Proving illegal pay discrimination can be difficult because of the many factors employers consider when setting compensation.
In March, the Richmond-based 4th U.S. Circuit Court of Appeals added some needed clarity for employers on proving illegal pay disparity, upholding the dismissal of an equal pay lawsuit against Virginia State University brought by a female sociology professor.
In the case, the professor claimed that her $70,000 pay illegally differed from two men in the university, both of whom earned more than $100,000. She sued under the Equal Pay Act and Title VII of the Civil Rights Act, claiming discrimination based on her gender. The appeals court upheld the district court’s dismissal of the case in favor of VSU, largely on the determination that the professor did not perform “equal work” to the comparable male professors.
To prove a violation of the Equal Pay Act, the professor must show the university paid higher wages to an employee of the opposite sex who performed equal work on the jobs requiring equal skill, effort and responsibility and under similar working conditions. The court noted that the standard for proving “equal work” is a “demanding threshold.”
The 4th Circuit said the employee must show that the comparable employee performed work that is “virtually identical” or “substantially equal” to the plaintiff’s in skill, effort and responsibility. The court noted that in the plaintiff’s view, all university professors perform equal work because they all perform the same essential tasks.
But the appeals court noted that “professors are not interchangeable like widgets.” It identified various considerations that influence the hiring, promotion and compensation of different professorial jobs, and the “salary decisions require complex balancing factors,” including “differences in skill and responsibility attendant to different jobs.” The court also noted that the professors taught in different departments and at different skill levels (for instance, graduate courses vs. undergraduate ones).
“There must be evidence showing the jobs were equal in the strict sense of involving ‘virtually identical’ work, skill, effort and responsibility, not in the loose sense of having some comparative value,” the court wrote in its opinion.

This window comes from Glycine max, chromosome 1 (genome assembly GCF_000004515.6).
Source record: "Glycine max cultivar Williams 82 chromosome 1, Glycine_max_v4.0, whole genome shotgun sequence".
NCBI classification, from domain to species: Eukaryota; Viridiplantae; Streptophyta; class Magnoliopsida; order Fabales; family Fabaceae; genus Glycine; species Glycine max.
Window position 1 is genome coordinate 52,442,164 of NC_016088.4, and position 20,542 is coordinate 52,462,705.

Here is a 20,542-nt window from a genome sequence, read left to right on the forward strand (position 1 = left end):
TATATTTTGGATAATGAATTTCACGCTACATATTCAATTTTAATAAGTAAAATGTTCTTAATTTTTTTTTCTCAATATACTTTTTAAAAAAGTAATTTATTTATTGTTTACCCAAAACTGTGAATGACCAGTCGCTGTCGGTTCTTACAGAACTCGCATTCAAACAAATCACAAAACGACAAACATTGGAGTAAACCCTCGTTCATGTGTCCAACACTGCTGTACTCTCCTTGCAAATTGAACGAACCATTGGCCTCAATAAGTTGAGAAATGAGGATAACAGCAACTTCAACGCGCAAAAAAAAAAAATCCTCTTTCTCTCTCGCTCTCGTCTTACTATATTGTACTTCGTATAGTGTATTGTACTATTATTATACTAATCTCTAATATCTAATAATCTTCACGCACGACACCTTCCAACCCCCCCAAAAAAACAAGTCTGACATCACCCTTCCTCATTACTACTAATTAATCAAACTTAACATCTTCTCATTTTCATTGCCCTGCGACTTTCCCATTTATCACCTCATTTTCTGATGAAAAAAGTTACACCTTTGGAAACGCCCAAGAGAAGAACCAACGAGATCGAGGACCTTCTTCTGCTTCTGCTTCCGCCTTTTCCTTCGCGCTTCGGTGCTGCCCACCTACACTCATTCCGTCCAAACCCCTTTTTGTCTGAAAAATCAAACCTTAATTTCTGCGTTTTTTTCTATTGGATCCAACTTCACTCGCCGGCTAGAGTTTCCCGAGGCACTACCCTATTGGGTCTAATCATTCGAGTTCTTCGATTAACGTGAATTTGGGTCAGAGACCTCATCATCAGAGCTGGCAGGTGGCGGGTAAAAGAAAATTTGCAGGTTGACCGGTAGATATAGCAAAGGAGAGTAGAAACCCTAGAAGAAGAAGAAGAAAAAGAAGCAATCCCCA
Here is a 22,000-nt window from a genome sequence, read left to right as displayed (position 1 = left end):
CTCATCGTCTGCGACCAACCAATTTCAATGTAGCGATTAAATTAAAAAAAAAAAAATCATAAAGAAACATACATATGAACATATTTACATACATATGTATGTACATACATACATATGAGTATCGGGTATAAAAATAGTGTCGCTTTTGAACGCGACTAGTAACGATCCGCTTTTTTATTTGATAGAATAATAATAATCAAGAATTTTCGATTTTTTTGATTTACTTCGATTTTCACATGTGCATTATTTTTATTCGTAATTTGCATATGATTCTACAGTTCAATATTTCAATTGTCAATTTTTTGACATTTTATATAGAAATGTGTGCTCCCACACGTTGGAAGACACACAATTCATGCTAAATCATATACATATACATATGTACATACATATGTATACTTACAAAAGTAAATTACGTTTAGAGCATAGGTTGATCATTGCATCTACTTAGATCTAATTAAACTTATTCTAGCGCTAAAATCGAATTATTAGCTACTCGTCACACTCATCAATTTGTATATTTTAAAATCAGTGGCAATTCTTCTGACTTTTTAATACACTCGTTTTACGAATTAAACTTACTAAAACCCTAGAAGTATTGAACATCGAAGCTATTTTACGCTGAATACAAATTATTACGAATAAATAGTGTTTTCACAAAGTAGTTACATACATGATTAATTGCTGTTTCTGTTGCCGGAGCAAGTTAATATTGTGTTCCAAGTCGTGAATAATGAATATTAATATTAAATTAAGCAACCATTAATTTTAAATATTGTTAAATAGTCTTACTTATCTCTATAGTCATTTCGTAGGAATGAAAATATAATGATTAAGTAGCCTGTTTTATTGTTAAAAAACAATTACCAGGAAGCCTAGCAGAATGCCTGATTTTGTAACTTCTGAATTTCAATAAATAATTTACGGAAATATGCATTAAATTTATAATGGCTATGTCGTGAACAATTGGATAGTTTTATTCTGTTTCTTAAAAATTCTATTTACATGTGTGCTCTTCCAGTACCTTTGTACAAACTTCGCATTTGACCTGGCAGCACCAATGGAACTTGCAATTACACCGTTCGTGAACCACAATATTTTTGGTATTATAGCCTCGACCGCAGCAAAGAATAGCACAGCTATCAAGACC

The court also held that VSU met its burden of demonstrating that the salary difference was based on a “factor other than sex,” a defense under the law to disparate pay evidence.
VSU also proved that the wage difference resulted from the university setting pay at a percentage of the two professors’ previous salaries as administrators.
The court also rejected the plaintiff’s claim under Title VII, which requires only that the compared jobs be “similar” rather than “equal.” While a different standard, the court noted that the plaintiff must show that the comparable employees “are not just similar in some respects, but similarly-situated in all respects.”
In addition to failing to meet this burden, the 4th Circuit held that VSU met its burden to show that the pay practices were based on legitimate nondiscriminatory reasons — the two professors’ salaries were based on a percentage of the previous administrator’s pay.
The decision provides welcome clarity in an area fraught with confusion, especially for employers in the 4th Circuit’s jurisdiction of Virginia, Maryland, North Carolina, South Carolina and West Virginia.
To ensure compliance with these laws, employers should first carefully consider the skills, effort and responsibility needed for all jobs and evaluate comparable employees and those performing virtually identical work or work that is similarly-situated in all respects. From there, evaluate any reasons for pay disparity (both against women or men) and, if changes need to be made to compensation, make those changes before a claim occurs.
Regularly evaluate compensation to make sure your organization is paying fairly and can provide legitimate nondiscriminatory reasons for pay disparity.